Newspaper article The Christian Science Monitor

Price War May Transform the Computer Industry Weak Personal Computer Market and Cheaper Semiconductors Are Giving Aggressive Edge to Competition between Computer Manufacturers

Newspaper article The Christian Science Monitor

Price War May Transform the Computer Industry Weak Personal Computer Market and Cheaper Semiconductors Are Giving Aggressive Edge to Competition between Computer Manufacturers

Article excerpt

THESE days, even the computer ads look like clones.

"New Lower Prices." "Grand Slam Savings." "Prices Cut Again!" they scream. The August edition of Computer Shopper, an industry catalog, confirms what everybody already knows. Personal computer (PC) manufacturers are waging a price war. If it continues - and virtually every analyst expects it will - the industry will take on a radical new look.

All this is good news for the consumer.

Solidtech Inc., a small vendor in Scotch Plains, N.J., has cut prices by $20 to $350 since May. Gateway 2000, a feisty South Dakota vendor, sold its 486SX-25 model for $2,395 in May; now, it is $1,895 (albeit with a smaller hard-drive).

"Competition is pretty tight out there," says Kris Montoya, sales manager for Centrix Computer Inc. in Industry, Calif. The vendor sold a top-of-the-line 486-50 personal computer for $2,745 in May; today, it is selling for $2,515 with a free bundle of software thrown in.

John Murphy, who publishes the PC Street Price Index, calls it the most precipitous price-slide he has seen. "We've got competition all over the place," he says.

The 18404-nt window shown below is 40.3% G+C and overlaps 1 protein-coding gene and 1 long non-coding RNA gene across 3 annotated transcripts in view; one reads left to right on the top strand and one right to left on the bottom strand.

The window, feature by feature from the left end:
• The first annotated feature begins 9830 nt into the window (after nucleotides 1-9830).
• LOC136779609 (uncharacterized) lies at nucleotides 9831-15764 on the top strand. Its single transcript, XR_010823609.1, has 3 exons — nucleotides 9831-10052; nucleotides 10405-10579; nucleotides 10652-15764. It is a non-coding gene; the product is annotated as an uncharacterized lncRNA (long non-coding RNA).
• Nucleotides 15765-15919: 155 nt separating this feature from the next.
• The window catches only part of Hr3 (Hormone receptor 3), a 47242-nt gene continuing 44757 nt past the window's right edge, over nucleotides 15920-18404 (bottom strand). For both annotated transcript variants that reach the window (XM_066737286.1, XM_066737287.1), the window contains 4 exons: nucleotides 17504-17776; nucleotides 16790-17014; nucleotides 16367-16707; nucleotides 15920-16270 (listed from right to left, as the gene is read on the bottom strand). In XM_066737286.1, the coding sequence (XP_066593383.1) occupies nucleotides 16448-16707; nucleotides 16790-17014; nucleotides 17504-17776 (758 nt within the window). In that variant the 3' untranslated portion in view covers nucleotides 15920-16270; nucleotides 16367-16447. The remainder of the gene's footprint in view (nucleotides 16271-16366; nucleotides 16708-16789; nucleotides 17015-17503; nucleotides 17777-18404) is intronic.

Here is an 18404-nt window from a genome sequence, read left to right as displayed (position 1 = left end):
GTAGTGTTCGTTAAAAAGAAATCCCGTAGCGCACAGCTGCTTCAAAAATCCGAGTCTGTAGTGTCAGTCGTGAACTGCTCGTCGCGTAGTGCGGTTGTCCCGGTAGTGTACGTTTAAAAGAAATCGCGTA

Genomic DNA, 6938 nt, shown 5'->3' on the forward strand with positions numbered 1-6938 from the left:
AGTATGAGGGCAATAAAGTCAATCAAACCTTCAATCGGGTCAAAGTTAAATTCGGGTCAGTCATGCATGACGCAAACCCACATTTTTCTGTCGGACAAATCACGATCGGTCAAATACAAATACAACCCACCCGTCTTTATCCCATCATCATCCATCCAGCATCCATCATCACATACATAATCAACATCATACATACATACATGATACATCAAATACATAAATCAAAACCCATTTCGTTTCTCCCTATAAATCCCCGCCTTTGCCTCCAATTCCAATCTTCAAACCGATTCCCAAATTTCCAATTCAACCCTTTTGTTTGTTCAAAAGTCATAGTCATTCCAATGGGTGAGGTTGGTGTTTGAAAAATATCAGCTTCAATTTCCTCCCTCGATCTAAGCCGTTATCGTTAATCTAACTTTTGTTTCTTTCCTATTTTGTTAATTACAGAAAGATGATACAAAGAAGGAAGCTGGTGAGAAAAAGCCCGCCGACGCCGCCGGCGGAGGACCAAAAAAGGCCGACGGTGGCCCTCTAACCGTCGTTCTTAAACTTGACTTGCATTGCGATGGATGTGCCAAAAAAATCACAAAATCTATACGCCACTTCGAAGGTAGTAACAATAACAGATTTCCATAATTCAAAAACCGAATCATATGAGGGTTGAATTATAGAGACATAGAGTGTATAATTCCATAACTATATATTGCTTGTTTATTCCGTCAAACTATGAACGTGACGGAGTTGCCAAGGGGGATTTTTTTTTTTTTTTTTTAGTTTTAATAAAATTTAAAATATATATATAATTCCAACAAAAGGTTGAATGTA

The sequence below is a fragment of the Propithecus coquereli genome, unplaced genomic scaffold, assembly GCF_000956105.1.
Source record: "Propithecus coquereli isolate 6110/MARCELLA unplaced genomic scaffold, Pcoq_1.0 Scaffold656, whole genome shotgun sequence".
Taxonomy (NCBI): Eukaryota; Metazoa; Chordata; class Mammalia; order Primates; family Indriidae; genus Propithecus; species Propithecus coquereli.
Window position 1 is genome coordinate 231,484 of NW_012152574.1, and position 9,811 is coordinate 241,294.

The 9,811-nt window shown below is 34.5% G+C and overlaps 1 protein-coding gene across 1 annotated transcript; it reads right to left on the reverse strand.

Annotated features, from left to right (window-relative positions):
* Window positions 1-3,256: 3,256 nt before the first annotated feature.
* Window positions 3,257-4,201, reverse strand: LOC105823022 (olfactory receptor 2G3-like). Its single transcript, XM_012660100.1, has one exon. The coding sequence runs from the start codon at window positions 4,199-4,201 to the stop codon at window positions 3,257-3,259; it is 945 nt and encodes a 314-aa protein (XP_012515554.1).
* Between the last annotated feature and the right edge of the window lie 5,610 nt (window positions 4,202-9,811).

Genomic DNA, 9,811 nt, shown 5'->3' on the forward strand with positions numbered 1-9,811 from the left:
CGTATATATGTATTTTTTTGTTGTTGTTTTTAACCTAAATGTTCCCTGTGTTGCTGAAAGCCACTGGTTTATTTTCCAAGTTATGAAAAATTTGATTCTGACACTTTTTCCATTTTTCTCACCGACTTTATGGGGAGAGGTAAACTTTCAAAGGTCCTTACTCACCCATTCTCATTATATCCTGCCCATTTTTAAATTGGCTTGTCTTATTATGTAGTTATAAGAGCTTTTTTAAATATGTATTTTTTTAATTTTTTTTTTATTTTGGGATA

One reason is the price cutting among semiconductor manufacturers. Late last year, Intel Corporation sold its 486SX-25 microprocessor for $333 apiece (in quantities of 1,000). Today, it is $119, Mr. Murphy says.

The bigger reason for computer discounting is the weak personal computer market. Instead of the double-digit growth the young industry enjoyed in the 1980s, growth in unit sales has slowed in the '90s. Bruce Stephen, director of PC hardware research at International Data Corporation, predicts unit sales will be up only 5 percent this year. Prices have dropped so far that total sales in terms of dollars will actually fall 2 percent.

"The PC market is maturing," he says. "There's less opportunity for growth.... The reality is that the companies who are operating on shoestrings or are particularly exposed and battered by market conditions will probably either retreat from the market or, in the worst-case scenario, fold up their tent."

Industry executives agree.

"I see a big shakeout in this industry coming," says Bill Hayden, chairman of CompuAdd Computer Corporation. …

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